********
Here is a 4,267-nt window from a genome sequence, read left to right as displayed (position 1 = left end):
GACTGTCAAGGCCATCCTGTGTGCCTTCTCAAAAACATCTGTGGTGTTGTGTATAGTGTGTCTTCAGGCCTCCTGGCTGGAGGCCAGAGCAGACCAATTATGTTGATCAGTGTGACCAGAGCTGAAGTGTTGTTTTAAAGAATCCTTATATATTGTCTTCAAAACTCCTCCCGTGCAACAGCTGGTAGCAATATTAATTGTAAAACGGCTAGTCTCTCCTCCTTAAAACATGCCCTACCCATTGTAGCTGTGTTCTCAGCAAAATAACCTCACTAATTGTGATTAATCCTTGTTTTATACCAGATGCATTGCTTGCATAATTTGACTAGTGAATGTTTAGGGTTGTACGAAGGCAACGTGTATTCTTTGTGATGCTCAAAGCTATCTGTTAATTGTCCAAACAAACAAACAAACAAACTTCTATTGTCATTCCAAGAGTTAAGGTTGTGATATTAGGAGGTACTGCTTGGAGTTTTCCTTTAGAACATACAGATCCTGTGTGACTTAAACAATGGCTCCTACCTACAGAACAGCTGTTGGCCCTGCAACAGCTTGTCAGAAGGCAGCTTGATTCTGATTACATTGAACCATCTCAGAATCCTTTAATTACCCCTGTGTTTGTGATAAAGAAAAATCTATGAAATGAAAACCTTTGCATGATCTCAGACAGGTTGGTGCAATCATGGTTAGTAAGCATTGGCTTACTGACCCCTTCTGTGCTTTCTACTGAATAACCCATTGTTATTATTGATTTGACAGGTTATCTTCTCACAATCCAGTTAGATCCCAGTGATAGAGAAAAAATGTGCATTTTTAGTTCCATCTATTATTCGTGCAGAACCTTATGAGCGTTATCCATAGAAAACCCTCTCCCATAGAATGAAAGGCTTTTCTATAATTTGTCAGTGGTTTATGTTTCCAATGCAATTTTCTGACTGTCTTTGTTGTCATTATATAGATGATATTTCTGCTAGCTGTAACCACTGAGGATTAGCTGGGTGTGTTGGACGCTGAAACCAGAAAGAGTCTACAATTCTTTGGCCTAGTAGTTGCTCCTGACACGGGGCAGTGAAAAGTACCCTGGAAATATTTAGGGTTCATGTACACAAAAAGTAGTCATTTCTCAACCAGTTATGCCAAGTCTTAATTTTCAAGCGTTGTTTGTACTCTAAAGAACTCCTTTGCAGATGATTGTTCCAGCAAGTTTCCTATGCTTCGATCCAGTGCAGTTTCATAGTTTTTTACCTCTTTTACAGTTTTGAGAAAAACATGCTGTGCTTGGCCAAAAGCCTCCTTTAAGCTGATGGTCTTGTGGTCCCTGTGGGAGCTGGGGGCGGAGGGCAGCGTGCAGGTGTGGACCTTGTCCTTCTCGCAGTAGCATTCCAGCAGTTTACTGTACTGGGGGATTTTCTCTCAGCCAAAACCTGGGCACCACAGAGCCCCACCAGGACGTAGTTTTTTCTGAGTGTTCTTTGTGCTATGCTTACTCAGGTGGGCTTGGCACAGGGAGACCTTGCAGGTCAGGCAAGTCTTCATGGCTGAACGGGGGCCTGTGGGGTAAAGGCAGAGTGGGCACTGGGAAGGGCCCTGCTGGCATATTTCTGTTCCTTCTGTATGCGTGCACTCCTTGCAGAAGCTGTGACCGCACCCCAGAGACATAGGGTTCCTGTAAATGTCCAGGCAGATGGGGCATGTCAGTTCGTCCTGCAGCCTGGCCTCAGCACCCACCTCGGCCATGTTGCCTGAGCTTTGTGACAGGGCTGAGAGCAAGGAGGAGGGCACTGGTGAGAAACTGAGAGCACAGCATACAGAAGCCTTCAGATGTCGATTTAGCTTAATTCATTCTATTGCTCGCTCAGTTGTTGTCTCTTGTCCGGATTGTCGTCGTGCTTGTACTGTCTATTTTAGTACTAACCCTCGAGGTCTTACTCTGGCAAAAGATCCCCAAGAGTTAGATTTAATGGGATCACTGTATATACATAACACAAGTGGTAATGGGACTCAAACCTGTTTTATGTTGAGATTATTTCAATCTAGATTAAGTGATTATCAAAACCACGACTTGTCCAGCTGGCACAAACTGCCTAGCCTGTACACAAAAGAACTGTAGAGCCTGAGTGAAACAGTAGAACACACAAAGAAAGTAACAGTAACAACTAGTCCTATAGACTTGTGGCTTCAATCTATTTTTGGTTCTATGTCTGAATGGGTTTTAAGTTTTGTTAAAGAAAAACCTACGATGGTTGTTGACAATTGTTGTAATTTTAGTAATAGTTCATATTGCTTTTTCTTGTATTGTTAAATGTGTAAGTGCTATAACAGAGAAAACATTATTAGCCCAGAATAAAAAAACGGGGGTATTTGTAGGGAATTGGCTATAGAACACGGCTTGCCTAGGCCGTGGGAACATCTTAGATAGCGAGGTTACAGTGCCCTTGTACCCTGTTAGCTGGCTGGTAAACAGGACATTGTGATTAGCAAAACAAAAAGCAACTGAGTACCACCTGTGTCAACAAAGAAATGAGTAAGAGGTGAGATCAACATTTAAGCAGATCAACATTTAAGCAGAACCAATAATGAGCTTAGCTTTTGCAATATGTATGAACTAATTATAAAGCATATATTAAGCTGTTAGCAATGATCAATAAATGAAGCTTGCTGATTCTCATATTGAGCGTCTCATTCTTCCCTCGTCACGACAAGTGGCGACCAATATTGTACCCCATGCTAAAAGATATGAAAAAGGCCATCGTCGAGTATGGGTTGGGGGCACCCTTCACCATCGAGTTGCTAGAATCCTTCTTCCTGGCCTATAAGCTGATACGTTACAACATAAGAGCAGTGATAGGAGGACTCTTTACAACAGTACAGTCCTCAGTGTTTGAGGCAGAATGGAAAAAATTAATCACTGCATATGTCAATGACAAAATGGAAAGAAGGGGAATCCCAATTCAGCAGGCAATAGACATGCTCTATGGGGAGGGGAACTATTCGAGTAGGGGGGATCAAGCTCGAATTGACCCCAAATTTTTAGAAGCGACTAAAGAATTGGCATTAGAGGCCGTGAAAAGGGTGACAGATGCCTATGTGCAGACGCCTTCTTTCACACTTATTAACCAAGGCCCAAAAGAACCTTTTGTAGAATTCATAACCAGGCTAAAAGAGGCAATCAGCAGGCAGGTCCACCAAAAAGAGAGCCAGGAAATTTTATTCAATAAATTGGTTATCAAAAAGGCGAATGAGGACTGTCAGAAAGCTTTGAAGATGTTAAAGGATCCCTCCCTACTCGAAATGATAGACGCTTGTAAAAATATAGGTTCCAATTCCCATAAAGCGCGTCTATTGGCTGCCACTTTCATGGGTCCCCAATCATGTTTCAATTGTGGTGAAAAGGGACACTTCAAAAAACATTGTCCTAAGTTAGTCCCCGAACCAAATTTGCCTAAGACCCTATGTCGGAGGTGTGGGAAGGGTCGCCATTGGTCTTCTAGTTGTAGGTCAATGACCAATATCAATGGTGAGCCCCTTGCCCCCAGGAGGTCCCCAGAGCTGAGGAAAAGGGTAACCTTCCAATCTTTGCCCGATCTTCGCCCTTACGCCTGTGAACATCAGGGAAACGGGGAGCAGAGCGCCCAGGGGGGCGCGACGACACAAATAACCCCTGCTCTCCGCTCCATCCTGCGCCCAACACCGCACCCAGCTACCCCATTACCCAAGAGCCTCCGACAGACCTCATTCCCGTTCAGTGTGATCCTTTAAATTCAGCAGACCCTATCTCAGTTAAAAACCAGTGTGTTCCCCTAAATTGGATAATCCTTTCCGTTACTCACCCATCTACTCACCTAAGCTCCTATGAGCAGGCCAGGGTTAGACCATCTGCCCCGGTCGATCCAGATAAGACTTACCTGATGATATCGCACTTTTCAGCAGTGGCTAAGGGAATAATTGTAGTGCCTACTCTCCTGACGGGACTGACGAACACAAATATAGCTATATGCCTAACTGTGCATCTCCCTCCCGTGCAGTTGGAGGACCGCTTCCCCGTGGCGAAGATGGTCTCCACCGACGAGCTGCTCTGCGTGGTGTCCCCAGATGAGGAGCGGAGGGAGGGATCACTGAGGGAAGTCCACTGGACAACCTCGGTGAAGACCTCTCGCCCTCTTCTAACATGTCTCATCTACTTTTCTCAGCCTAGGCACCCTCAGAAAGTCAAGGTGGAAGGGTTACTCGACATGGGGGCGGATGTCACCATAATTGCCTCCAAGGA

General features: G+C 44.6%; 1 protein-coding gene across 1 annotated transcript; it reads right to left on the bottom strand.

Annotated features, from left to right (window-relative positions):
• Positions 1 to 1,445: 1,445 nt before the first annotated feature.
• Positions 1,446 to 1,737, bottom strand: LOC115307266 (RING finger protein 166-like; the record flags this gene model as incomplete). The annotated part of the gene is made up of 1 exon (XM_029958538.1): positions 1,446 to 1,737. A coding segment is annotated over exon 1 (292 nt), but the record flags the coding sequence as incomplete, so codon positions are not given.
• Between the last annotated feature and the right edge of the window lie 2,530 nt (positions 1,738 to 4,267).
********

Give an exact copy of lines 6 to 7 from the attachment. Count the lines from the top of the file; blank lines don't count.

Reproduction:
• Positions 1,446 to 1,737, bottom strand: LOC115307266 (RING finger protein 166-like; the record flags this gene model as incomplete). The annotated part of the gene is made up of 1 exon (XM_029958538.1): positions 1,446 to 1,737. A coding segment is annotated over exon 1 (292 nt), but the record flags the coding sequence as incomplete, so codon positions are not given.
• Between the last annotated feature and the right edge of the window lie 2,530 nt (positions 1,738 to 4,267).